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Opinion: Study needed to consider RR bypass

Secretary Susan Minter has been quoted as saying that Middlebury is a bottleneck. There is no doubt in my mind that she was referring not to the town of Middlebury or its governing body, but to the physical landscape of the railway as it passes through the town center. And she is correct. The space is neither wide enough nor deep enough to accommodate the growing size of railway freight carriers.
Recognition of this fact is the cause of the current crisis, which many have come to believe is not capable of lasting resolution without relocating the rail route. The crisis has been exacerbated by attempts to redesign the rail passageway to make it somewhat wider and deeper and the realization that this would require a long and disruptive construction process that could do irrevocable harm to the town. Moreover, it has become clear that even if there were no threat of harm to the town to continue on this course would be folly, for the result would not be a long-lasting solution to the railroad’s needs. This is why relocation seems a most reasonable option to consider.
While there may have been in the past extensive studies of bypasses around Middlebury, as was claimed in Secretary Minter’s response to the town, these were concerned mainly with the relocation of Route 7, and in any case they are obsolete and not directly relevant to the current situation. To rely on them is not unlike hiding one’s head in the sand. A new study is needed and the need for it is warranted just to fulfill the U.S. Department of Transportation’s “Livability Principle,” which concerns the economic and social well being of a community, in this case, by providing for “a safe, reliable, integrated, and accessible transportation network.”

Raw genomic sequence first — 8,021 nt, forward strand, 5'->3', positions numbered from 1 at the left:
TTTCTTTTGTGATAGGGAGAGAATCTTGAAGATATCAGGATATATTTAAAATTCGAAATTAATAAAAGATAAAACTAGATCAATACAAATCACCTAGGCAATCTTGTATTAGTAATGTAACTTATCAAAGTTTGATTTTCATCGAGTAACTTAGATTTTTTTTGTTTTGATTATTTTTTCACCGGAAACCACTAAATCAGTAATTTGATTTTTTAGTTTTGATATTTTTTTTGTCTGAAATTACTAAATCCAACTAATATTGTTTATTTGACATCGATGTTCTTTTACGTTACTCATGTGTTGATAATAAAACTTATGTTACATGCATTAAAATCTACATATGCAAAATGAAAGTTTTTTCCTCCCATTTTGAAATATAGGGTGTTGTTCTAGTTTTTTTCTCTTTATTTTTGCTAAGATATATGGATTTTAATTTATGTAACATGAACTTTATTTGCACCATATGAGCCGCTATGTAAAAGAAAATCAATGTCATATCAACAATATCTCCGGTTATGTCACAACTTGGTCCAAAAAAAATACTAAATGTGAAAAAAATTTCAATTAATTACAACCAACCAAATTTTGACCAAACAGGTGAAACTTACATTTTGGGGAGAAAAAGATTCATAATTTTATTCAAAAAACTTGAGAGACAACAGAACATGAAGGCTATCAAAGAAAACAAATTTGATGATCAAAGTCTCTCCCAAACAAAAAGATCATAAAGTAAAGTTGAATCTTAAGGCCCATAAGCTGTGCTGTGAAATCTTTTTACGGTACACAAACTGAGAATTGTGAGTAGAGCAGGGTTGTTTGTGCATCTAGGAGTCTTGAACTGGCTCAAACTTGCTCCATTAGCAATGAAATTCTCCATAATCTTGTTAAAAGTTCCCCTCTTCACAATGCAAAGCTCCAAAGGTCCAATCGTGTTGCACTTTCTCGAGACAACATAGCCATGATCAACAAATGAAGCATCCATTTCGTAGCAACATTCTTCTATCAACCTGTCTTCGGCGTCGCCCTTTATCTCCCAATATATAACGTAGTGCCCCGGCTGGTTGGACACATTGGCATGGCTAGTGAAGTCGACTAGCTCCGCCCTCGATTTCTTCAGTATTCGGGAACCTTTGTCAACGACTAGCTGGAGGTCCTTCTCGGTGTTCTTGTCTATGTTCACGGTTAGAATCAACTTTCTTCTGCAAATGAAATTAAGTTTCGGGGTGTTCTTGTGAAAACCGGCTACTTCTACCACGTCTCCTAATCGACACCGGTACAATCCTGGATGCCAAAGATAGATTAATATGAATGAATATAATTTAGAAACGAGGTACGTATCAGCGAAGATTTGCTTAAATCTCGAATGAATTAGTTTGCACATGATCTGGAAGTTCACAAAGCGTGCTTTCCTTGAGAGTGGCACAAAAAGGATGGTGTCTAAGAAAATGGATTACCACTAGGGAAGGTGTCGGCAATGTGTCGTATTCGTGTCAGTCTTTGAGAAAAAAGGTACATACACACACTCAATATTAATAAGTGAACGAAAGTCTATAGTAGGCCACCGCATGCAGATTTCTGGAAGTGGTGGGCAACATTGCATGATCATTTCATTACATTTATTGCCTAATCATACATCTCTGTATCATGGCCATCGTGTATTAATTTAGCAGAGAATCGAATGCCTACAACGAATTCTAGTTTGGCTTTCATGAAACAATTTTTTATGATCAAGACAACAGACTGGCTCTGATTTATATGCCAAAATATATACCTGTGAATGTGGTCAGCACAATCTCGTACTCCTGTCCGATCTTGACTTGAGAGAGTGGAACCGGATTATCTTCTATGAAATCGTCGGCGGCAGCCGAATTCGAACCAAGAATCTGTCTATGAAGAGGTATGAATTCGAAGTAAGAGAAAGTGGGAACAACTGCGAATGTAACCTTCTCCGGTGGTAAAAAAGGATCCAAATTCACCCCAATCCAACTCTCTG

A bypass would still proceed through the town of Middlebury. One of the aims of a new study must be to consider the economic and social needs of the town and how a new route might better meet them. If, after a thorough study by a competent independent agency, it is concluded that there is no feasible alternative to the current route, then we will know what we have to do. We do not know that now. This new study should be done under the direction of the town selectboard in cooperation with the state Agency of Transportation, which brings me to my final point.
I believe that the plan of local management of a state project is a good idea, innovative and better suited to satisfy local and state needs together. This management plan is still in place, for it is part of the agreement between the town and the state. Therefore, I hope that in its subsequent conversations with the state, the selectboard will endeavor to clarify the plan and take steps to make it more effective. It is a fine illustration of our system of government, or rather, of governments. For our system consists not of one but of many governments, governments embedded within governments from the smallest village or town to federal departments.
However, it is not a hierarchical system where the lesser body merely obeys what comes down from above, but a system of reasonable advice and consent. It involves rational discourse between governing bodies and an attitude of mutual respect. It is just this kind of reasoning together along with a willingness to reset a project that has gone awry on the right course that is needed right now.
Victor Nuovo
Middlebury

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